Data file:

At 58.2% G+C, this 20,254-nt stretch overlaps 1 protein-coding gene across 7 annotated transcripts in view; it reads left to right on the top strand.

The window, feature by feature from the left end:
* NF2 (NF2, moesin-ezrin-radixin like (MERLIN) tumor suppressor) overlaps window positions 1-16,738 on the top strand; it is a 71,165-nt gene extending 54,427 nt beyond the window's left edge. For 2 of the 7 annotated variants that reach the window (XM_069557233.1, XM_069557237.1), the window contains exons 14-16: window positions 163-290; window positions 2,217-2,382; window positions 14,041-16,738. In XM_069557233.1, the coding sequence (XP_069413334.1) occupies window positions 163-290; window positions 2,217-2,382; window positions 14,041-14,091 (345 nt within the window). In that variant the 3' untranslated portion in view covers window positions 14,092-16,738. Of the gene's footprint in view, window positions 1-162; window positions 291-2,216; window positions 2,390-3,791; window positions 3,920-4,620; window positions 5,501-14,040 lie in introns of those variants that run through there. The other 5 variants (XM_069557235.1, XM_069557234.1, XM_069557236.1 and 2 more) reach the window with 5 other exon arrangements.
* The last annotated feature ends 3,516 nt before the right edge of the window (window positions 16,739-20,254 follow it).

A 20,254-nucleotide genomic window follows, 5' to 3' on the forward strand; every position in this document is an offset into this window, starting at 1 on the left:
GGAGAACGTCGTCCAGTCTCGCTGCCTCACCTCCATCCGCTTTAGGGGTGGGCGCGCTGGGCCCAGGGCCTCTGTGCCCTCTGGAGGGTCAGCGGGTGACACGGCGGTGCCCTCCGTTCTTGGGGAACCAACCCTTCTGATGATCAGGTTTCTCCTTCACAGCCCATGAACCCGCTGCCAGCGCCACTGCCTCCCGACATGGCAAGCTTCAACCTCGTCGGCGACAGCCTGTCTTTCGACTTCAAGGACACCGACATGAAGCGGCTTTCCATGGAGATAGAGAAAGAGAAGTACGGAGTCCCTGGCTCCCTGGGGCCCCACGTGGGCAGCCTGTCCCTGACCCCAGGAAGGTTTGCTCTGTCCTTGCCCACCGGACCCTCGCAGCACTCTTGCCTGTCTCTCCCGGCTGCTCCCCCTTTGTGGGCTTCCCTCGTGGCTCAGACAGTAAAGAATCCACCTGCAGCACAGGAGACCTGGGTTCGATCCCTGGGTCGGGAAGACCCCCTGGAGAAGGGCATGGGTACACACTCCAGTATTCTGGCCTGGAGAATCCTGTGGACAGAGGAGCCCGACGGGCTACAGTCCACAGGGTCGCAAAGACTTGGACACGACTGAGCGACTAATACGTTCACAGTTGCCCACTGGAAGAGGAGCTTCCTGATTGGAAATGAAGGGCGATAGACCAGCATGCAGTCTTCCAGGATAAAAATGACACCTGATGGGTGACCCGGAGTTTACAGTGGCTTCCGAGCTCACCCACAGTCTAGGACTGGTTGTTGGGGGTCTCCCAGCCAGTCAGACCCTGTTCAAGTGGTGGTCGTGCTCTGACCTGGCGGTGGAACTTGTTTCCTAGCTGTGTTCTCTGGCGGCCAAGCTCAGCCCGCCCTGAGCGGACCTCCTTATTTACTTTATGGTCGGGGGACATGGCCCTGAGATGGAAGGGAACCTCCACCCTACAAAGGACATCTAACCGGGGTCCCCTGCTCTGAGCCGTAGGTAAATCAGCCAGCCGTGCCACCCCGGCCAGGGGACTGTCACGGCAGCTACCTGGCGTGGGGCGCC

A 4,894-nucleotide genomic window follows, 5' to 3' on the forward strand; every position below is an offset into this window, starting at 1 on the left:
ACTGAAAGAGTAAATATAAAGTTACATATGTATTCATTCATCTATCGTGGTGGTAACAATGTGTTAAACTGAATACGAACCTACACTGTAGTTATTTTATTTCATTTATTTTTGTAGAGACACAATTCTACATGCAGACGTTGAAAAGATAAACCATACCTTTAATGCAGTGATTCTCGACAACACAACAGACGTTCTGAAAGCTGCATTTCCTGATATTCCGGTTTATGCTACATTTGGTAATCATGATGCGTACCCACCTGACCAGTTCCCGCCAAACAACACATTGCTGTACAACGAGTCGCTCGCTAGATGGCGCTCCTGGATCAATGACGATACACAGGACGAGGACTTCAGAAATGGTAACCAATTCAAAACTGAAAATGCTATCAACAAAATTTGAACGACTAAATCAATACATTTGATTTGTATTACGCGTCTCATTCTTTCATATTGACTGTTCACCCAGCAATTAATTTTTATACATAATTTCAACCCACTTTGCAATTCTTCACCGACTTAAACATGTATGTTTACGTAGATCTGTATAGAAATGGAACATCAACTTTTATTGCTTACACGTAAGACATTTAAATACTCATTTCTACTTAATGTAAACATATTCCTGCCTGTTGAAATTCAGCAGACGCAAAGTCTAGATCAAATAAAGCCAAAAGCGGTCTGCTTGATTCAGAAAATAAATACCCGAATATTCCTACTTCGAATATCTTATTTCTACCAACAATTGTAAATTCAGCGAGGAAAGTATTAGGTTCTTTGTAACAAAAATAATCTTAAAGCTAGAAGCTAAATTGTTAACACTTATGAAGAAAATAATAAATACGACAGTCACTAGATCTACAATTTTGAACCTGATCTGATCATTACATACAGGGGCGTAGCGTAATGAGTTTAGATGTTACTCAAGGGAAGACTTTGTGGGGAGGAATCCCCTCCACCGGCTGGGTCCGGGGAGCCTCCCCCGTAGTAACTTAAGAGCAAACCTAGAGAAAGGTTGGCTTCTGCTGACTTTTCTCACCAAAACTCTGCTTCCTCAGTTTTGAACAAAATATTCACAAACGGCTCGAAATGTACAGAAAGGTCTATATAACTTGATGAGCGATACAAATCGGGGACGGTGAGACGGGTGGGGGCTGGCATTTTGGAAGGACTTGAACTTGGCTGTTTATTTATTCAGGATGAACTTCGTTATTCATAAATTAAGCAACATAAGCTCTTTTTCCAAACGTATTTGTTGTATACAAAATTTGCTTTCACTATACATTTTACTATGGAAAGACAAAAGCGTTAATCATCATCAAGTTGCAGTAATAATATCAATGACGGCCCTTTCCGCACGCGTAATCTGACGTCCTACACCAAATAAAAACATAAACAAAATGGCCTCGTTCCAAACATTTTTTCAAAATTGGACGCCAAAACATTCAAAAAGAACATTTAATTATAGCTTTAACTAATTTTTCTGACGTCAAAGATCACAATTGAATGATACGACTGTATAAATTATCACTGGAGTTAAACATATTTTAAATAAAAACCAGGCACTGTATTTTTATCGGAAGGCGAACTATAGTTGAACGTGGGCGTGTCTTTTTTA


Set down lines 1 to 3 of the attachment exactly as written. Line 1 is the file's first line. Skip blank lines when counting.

At 58.2% G+C, this 20,254-nt stretch overlaps 1 protein-coding gene across 7 annotated transcripts in view; it reads left to right on the top strand.

The window, feature by feature from the left end:
* NF2 (NF2, moesin-ezrin-radixin like (MERLIN) tumor suppressor) overlaps window positions 1-16,738 on the top strand; it is a 71,165-nt gene extending 54,427 nt beyond the window's left edge. For 2 of the 7 annotated variants that reach the window (XM_069557233.1, XM_069557237.1), the window contains exons 14-16: window positions 163-290; window positions 2,217-2,382; window positions 14,041-16,738. In XM_069557233.1, the coding sequence (XP_069413334.1) occupies window positions 163-290; window positions 2,217-2,382; window positions 14,041-14,091 (345 nt within the window). In that variant the 3' untranslated portion in view covers window positions 14,092-16,738. Of the gene's footprint in view, window positions 1-162; window positions 291-2,216; window positions 2,390-3,791; window positions 3,920-4,620; window positions 5,501-14,040 lie in introns of those variants that run through there. The other 5 variants (XM_069557235.1, XM_069557234.1, XM_069557236.1 and 2 more) reach the window with 5 other exon arrangements.